You can use a 12V fan, or a small catalytic heater which produces very little carbon monoxide. Always keep a window cracked for fresh air and oxygen that you and the heater use. Be careful to find a safe place for the heater in the vehicle. Allow enough room around ithe heater so as not to melt or burn anything.

Ventilation: Leave windows cracked to let fresh in and moisture out. Even when sleeping in cold weather at least one window needs to be cracked open at no less than 1″ (25mm). Make sure opening is not enough to allow a hand in. Your bedding and just about everything else will get moldy unless you keep the moisture level low.

Powering Devices When Homeless

Charging Devices & Lighting, Using a USB or cigarette lighter outlet to charge devices is limited unless you do a lot of driving. You may want to keep several devices charged, and may want some lighting during the night. For lighter demands an all-in-one solar charged battery is a good choice. it will charge a phone, iPad, and run LED lighting.  A larger device may be needed if you are working from your car and running a laptop and phone for hours at a time.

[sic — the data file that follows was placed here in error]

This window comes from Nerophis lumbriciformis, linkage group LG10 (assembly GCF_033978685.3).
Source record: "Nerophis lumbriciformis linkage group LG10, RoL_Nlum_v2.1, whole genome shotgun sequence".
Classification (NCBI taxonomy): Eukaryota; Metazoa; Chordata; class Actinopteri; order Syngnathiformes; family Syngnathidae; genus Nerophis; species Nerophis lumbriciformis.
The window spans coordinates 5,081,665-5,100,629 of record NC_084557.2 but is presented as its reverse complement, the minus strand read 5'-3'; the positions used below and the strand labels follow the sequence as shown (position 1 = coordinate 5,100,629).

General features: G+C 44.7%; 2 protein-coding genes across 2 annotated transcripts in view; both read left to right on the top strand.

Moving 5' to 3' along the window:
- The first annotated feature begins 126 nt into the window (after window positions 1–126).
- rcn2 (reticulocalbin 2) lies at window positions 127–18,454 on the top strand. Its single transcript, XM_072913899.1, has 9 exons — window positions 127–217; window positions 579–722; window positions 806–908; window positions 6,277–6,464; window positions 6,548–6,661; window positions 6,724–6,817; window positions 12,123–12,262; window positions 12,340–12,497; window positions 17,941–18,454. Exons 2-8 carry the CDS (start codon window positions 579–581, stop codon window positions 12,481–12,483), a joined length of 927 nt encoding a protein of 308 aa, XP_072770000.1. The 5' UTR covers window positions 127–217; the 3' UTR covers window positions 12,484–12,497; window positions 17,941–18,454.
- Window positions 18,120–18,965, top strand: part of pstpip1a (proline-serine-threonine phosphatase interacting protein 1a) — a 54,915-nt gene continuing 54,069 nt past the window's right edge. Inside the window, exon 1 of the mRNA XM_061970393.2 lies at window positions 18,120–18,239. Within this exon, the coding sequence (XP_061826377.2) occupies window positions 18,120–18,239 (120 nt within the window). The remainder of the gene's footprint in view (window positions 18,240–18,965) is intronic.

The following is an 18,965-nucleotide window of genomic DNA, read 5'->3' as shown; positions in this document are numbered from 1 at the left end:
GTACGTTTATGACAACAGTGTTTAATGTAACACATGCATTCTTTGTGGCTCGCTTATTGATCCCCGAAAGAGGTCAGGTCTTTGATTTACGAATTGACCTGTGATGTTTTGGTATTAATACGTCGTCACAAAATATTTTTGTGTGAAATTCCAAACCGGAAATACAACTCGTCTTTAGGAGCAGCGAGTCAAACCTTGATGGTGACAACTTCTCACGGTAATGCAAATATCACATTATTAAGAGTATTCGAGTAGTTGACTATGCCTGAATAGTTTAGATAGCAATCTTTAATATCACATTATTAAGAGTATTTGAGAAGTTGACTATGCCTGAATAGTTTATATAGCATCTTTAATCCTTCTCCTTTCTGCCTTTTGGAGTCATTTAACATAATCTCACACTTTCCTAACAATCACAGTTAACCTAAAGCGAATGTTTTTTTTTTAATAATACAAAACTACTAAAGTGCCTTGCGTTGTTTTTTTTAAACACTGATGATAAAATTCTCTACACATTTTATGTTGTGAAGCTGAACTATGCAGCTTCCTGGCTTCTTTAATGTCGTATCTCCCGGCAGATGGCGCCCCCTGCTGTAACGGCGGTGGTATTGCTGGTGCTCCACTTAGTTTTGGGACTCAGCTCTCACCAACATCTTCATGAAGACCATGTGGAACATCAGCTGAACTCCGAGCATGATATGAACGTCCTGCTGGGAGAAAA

Small solar charges have an internal battery and a fixed solar panel. Some have additional fold out panels. They range from 6000 – 30000 mAh (milliamp hours). 1000 milliamps = 1 amp. So a 20000 mAh unit would provide 20 amps for 1 hour. These devices are typically overrated so cut that in half. The solar panel surface area is proportional to its output. Bigger is better, and will charge batteries faster. Leave the charge unit on your dashboard and have power in the evening.

Larger units are called “Power Generators”  and come in various sizes. They include 110VAC outlets. A good choice for laptops, phones, lighting, and fans is the Suaoki 220Wh/20,000mAh Portable Generator Power Source. You can charge from an outlet, cigarette lighter or connect to an optional solar panel.

There are many USB powered LED lights that can plug into either power source.

Working From a Vehicle